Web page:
Wednesday, August 31, 2016

Stieg Larsson - The Girl with the Dragon Tattoo

Given the popularity of this, the first of Stieg Larsson's Millenium Trilogy, a long review seems somewhat pointless. I arrive at it after millions of copies have been sold, films have been made and countless articles written praising Larsson's writing. That said this is one occasion when general popularity seems spot on. The Girl with the Dragon Tattoo is tightly written, the plot is gripping and the exploration of the darker side of Swedish society is compelling.

Sweden is supposed to be a model social-democratic society. Investigative journalist and publisher Mikael Blomkvist is supposed to sum this up. He writes to expose corruption and failure in the financial industry, he is left-wing and self-confident. But after he cocks up on a story and is sued for libel by the head of a massive Swedish company he's left to the dogs. Luckily for Mikael he's rescued by a somewhat eccentric proposal from a rather more benevolent multimillionaire capitalist.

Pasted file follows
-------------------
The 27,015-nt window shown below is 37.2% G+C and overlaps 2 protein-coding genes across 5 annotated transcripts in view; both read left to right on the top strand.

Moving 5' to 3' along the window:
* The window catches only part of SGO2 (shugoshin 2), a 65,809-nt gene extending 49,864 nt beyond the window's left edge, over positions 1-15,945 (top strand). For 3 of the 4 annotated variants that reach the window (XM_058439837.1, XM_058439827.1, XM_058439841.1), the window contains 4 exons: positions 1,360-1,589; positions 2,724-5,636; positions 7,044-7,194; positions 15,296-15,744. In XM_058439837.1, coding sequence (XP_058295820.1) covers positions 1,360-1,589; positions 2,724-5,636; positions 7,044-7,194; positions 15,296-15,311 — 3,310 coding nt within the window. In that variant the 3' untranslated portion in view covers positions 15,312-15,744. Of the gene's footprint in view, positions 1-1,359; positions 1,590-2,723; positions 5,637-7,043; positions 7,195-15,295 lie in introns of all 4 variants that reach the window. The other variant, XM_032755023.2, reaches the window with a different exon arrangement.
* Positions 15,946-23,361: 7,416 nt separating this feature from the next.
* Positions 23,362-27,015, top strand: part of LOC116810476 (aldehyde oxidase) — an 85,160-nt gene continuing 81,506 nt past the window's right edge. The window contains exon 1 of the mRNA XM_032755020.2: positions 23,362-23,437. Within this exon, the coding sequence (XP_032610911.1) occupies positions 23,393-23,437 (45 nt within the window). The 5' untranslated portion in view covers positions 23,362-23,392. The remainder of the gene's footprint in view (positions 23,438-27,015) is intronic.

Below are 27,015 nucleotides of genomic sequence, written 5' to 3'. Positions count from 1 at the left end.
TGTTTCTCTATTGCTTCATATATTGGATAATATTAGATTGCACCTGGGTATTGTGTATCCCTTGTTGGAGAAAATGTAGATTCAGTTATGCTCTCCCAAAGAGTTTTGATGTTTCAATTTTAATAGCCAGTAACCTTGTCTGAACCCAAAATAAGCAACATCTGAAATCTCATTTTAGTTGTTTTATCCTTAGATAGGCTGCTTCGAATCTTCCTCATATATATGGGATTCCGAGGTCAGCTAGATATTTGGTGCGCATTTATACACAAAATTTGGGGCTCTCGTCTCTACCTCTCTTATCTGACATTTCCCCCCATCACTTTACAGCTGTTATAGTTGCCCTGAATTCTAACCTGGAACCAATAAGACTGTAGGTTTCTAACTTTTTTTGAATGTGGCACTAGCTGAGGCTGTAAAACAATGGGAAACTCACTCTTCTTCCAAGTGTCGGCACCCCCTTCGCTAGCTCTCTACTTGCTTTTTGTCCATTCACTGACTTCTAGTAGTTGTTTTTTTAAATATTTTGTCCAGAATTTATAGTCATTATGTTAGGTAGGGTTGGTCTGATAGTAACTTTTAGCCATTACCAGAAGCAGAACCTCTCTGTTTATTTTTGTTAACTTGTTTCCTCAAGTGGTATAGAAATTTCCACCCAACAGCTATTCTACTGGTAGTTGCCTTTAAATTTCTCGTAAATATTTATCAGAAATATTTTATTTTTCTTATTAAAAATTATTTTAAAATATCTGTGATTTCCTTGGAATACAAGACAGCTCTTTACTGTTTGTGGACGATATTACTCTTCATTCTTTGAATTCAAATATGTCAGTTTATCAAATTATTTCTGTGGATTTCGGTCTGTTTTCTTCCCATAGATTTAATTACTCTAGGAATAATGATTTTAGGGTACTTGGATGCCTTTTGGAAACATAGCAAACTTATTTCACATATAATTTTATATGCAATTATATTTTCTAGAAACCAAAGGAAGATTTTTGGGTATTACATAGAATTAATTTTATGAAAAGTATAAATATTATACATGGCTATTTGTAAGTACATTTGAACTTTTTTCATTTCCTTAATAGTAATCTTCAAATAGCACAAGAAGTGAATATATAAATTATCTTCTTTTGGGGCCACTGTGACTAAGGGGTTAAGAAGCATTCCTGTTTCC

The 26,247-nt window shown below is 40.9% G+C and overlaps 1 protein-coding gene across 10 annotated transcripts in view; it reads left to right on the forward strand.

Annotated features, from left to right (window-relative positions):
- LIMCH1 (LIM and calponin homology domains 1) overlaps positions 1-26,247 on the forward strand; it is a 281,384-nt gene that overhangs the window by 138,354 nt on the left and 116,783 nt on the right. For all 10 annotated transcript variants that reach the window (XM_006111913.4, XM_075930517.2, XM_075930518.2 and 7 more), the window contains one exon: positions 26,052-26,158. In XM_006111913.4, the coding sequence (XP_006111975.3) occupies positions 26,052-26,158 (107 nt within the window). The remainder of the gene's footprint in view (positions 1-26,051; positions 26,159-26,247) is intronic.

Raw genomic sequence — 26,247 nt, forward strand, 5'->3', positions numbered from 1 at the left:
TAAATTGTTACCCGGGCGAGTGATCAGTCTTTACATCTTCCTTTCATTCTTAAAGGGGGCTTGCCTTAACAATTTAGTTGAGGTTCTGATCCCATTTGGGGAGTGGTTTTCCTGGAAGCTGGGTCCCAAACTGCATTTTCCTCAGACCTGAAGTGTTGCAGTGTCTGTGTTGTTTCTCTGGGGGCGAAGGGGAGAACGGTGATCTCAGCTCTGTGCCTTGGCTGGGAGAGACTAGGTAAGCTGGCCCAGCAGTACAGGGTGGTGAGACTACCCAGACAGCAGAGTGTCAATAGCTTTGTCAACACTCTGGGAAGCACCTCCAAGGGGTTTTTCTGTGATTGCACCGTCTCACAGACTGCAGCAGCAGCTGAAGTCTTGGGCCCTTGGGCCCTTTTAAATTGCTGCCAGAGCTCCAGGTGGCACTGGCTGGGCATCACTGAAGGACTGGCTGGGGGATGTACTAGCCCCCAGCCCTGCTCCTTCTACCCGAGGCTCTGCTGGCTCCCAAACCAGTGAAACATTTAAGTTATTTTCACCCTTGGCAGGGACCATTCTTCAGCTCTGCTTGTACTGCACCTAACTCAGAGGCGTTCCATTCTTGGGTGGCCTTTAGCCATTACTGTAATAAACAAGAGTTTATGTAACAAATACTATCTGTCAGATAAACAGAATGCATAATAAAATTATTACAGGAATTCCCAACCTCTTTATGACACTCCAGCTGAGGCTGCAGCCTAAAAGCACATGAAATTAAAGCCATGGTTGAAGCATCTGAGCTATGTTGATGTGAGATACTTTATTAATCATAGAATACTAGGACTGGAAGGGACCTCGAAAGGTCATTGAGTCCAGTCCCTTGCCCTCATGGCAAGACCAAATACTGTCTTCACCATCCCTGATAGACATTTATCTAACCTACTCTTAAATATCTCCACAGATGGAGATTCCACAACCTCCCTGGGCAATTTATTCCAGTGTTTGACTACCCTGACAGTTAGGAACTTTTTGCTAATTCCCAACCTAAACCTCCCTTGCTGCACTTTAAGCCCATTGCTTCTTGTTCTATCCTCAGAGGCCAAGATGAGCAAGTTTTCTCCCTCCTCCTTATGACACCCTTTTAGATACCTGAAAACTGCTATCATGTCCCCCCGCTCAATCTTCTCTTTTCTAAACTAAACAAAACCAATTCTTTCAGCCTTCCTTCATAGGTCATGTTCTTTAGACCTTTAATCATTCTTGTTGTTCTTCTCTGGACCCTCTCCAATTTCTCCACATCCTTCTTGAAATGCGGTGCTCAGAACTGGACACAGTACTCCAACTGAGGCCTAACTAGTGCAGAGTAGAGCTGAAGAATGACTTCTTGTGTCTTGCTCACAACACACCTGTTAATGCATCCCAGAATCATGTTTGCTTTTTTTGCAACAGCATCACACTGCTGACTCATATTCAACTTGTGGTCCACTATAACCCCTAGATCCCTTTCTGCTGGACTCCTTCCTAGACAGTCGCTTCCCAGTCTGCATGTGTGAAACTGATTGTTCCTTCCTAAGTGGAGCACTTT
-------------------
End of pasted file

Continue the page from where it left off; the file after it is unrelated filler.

Frankly I had less sympathy with Mikael that the author seems to want me to have. He's arrogant, brash and not particularly left wing. He's also cavalier with his sexual relationships in a way that seems to damage the people around him.

Which brings me to the real hero of the story, Lisbeth Salandar. Lisbeth has had an upbringing of violence and abuse. There are several difficult scenes in the book involving rape and violence against her, though through her skills she is able to have revenge. Through Lisbeth, Larsson is able to explore some of the ways in which even in a supposedly enlightened social democratic country domestic violence, rape and abuse are common, and are covered up, ignored or not deemed worthy of consideration and the authorities are often colluding in this.

The book was extremely readable, though I'm not sure I'd say I enjoyed it. The violence and abuse at its heart make for difficult reading, but then, that's clearly the authors intent.

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